MoS2, a kind of synthetic chemical, is observed previously to present superconductivity at high pressures (namely surpressing 90 GPa).
However, what generates the superconductivity and how it is caused remain a mystery.
Chinese researchers at Hefei Institutes of Physical Science took a closer examination on it and they pushed the boundary further to understand it.
Actually, superconductivity always emerges with competing order restrained.
Charge density wave is such a competing order especially existing in transition-metal dichalcogenides.
For the further examination, they used electrical transport and Raman spectroscopy measurements of MoS2 at high pressures and low temperatures.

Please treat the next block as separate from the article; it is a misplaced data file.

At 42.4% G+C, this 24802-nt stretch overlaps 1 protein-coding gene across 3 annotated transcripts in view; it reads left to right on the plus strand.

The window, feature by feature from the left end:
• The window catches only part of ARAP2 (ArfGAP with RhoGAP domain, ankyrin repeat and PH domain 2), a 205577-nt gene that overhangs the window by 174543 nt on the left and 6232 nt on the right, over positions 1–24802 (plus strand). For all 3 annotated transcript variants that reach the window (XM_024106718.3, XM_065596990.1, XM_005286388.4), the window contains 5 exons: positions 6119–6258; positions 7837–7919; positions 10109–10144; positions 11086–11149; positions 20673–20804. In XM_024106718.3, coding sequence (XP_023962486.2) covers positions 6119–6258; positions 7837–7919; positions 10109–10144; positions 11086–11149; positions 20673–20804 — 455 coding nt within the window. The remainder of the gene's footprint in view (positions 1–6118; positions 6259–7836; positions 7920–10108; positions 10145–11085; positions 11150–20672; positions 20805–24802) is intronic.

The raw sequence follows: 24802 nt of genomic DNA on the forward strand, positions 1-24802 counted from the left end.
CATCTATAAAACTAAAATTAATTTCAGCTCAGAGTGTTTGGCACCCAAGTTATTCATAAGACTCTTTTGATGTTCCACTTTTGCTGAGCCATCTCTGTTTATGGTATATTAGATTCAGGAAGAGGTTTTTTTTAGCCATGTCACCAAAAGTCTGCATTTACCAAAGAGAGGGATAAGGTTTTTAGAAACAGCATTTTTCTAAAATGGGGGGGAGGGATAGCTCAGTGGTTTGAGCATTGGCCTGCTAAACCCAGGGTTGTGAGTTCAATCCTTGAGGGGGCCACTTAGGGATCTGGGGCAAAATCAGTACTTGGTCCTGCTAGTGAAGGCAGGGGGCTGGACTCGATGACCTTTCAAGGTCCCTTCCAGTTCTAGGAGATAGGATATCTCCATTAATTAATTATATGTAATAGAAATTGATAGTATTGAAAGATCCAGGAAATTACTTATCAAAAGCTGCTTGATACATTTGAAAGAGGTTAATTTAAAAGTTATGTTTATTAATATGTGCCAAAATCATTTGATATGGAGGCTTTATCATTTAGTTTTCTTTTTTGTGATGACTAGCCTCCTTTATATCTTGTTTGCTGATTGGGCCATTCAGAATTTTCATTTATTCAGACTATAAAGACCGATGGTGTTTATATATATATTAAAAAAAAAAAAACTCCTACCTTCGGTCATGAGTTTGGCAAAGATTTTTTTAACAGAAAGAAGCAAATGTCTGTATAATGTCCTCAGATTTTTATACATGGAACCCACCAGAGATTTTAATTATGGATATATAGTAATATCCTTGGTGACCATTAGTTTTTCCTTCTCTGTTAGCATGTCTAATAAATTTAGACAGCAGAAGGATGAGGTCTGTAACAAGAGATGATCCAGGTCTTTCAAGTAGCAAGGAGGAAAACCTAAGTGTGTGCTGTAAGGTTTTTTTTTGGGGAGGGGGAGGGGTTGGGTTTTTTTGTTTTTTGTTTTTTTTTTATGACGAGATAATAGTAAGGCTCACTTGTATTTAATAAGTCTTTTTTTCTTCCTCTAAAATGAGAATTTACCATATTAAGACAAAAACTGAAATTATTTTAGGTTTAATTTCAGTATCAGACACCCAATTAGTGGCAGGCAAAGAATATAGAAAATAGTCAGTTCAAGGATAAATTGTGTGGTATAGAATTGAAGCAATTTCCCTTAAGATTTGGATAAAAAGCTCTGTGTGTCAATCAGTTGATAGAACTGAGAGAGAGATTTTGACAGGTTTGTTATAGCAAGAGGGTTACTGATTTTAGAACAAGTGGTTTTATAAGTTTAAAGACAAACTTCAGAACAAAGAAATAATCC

And as a result, they observed the charge density wave state shown by both hump in resistance and the additional mode in Raman spectra.
The observation of the charge density wave state may help to understand the mechanism of the superconductivity.
Raman data of MoS2 at temperature of 5.7 K and various pressures up to 80.0 GPa. (a) The 2D map of the Raman intensity at 5.7 K in the frequency-temperature coordinates. (b) Raman spectra at various pressures at 5.7 K. (c) The pressure dependence of the intensity of the E¡® mode at 5.7 K. The pressure dependence of the Raman frequencies of the E2 2g (d), A1g (e), and E1 2g (f) modes at 5.7 K. (Image by CAO Ziyu)
Link to the paper : https://journals.aps.org/prb/abstract/10.1103/PhysRevB.97.214519